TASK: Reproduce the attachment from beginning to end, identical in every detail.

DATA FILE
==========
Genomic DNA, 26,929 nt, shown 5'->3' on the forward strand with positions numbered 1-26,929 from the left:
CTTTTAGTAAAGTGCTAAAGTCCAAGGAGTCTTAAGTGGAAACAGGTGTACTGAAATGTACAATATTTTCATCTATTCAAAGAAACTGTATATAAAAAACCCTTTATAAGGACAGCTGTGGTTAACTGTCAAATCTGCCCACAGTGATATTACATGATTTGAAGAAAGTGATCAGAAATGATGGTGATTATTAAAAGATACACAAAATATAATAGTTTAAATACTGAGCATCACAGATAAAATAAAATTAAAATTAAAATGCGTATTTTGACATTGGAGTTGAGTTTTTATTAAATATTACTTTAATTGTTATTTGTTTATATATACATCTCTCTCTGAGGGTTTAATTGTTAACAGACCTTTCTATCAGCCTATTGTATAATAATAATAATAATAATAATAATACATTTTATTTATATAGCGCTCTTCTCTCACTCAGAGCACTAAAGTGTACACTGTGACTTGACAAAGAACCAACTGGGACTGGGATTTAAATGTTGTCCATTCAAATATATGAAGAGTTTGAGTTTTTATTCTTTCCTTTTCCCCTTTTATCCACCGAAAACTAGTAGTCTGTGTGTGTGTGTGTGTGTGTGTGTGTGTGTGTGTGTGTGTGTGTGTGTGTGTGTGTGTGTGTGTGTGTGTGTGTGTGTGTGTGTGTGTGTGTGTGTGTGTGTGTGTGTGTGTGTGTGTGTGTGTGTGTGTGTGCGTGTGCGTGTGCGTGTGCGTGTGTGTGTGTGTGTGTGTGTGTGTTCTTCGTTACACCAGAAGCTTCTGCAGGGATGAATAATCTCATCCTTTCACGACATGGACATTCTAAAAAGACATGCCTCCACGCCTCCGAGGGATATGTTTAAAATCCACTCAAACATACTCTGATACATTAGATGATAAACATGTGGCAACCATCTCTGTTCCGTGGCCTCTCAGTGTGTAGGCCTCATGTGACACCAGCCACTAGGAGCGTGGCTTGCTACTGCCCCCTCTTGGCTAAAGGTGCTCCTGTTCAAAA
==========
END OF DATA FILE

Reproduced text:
Genomic DNA, 26,929 nt, shown 5'->3' on the forward strand with positions numbered 1-26,929 from the left:
CTTTTAGTAAAGTGCTAAAGTCCAAGGAGTCTTAAGTGGAAACAGGTGTACTGAAATGTACAATATTTTCATCTATTCAAAGAAACTGTATATAAAAAACCCTTTATAAGGACAGCTGTGGTTAACTGTCAAATCTGCCCACAGTGATATTACATGATTTGAAGAAAGTGATCAGAAATGATGGTGATTATTAAAAGATACACAAAATATAATAGTTTAAATACTGAGCATCACAGATAAAATAAAATTAAAATTAAAATGCGTATTTTGACATTGGAGTTGAGTTTTTATTAAATATTACTTTAATTGTTATTTGTTTATATATACATCTCTCTCTGAGGGTTTAATTGTTAACAGACCTTTCTATCAGCCTATTGTATAATAATAATAATAATAATAATAATACATTTTATTTATATAGCGCTCTTCTCTCACTCAGAGCACTAAAGTGTACACTGTGACTTGACAAAGAACCAACTGGGACTGGGATTTAAATGTTGTCCATTCAAATATATGAAGAGTTTGAGTTTTTATTCTTTCCTTTTCCCCTTTTATCCACCGAAAACTAGTAGTCTGTGTGTGTGTGTGTGTGTGTGTGTGTGTGTGTGTGTGTGTGTGTGTGTGTGTGTGTGTGTGTGTGTGTGTGTGTGTGTGTGTGTGTGTGTGTGTGTGTGTGTGTGTGTGTGTGTGTGTGTGTGTGTGTGTGTGCGTGTGCGTGTGCGTGTGCGTGTGTGTGTGTGTGTGTGTGTGTGTTCTTCGTTACACCAGAAGCTTCTGCAGGGATGAATAATCTCATCCTTTCACGACATGGACATTCTAAAAAGACATGCCTCCACGCCTCCGAGGGATATGTTTAAAATCCACTCAAACATACTCTGATACATTAGATGATAAACATGTGGCAACCATCTCTGTTCCGTGGCCTCTCAGTGTGTAGGCCTCATGTGACACCAGCCACTAGGAGCGTGGCTTGCTACTGCCCCCTCTTGGCTAAAGGTGCTCCTGTTCAAAA